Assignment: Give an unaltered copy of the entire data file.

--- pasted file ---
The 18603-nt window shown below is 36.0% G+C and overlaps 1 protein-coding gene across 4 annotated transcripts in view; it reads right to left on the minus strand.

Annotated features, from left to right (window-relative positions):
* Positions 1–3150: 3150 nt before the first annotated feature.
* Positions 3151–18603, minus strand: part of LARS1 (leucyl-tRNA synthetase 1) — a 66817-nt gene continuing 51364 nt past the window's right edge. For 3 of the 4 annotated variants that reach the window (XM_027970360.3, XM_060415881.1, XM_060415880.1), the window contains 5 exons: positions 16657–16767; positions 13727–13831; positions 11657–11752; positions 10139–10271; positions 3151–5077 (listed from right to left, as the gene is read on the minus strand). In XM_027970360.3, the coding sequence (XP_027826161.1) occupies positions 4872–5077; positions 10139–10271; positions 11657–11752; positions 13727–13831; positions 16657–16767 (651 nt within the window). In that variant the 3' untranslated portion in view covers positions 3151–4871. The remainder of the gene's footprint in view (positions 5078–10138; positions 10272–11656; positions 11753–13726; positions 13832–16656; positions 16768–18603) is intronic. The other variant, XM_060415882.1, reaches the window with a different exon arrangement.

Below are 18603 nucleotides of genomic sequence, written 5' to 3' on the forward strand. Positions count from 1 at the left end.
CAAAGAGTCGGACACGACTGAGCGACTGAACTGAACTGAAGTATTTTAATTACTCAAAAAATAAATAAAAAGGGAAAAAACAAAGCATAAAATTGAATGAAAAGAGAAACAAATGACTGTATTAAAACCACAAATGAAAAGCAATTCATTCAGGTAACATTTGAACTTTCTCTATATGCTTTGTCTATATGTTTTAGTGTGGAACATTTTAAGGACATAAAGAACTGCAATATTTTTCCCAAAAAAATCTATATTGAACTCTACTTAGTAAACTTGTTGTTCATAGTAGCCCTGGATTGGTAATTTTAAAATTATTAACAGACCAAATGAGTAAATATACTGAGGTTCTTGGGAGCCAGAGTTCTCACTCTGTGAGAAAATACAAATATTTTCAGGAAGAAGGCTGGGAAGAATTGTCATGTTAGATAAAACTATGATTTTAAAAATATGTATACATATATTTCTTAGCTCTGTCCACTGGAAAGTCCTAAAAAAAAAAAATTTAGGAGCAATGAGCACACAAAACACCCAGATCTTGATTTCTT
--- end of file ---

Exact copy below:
The 18603-nt window shown below is 36.0% G+C and overlaps 1 protein-coding gene across 4 annotated transcripts in view; it reads right to left on the minus strand.

Annotated features, from left to right (window-relative positions):
* Positions 1–3150: 3150 nt before the first annotated feature.
* Positions 3151–18603, minus strand: part of LARS1 (leucyl-tRNA synthetase 1) — a 66817-nt gene continuing 51364 nt past the window's right edge. For 3 of the 4 annotated variants that reach the window (XM_027970360.3, XM_060415881.1, XM_060415880.1), the window contains 5 exons: positions 16657–16767; positions 13727–13831; positions 11657–11752; positions 10139–10271; positions 3151–5077 (listed from right to left, as the gene is read on the minus strand). In XM_027970360.3, the coding sequence (XP_027826161.1) occupies positions 4872–5077; positions 10139–10271; positions 11657–11752; positions 13727–13831; positions 16657–16767 (651 nt within the window). In that variant the 3' untranslated portion in view covers positions 3151–4871. The remainder of the gene's footprint in view (positions 5078–10138; positions 10272–11656; positions 11753–13726; positions 13832–16656; positions 16768–18603) is intronic. The other variant, XM_060415882.1, reaches the window with a different exon arrangement.

Below are 18603 nucleotides of genomic sequence, written 5' to 3' on the forward strand. Positions count from 1 at the left end.
CAAAGAGTCGGACACGACTGAGCGACTGAACTGAACTGAAGTATTTTAATTACTCAAAAAATAAATAAAAAGGGAAAAAACAAAGCATAAAATTGAATGAAAAGAGAAACAAATGACTGTATTAAAACCACAAATGAAAAGCAATTCATTCAGGTAACATTTGAACTTTCTCTATATGCTTTGTCTATATGTTTTAGTGTGGAACATTTTAAGGACATAAAGAACTGCAATATTTTTCCCAAAAAAATCTATATTGAACTCTACTTAGTAAACTTGTTGTTCATAGTAGCCCTGGATTGGTAATTTTAAAATTATTAACAGACCAAATGAGTAAATATACTGAGGTTCTTGGGAGCCAGAGTTCTCACTCTGTGAGAAAATACAAATATTTTCAGGAAGAAGGCTGGGAAGAATTGTCATGTTAGATAAAACTATGATTTTAAAAATATGTATACATATATTTCTTAGCTCTGTCCACTGGAAAGTCCTAAAAAAAAAAAATTTAGGAGCAATGAGCACACAAAACACCCAGATCTTGATTTCTT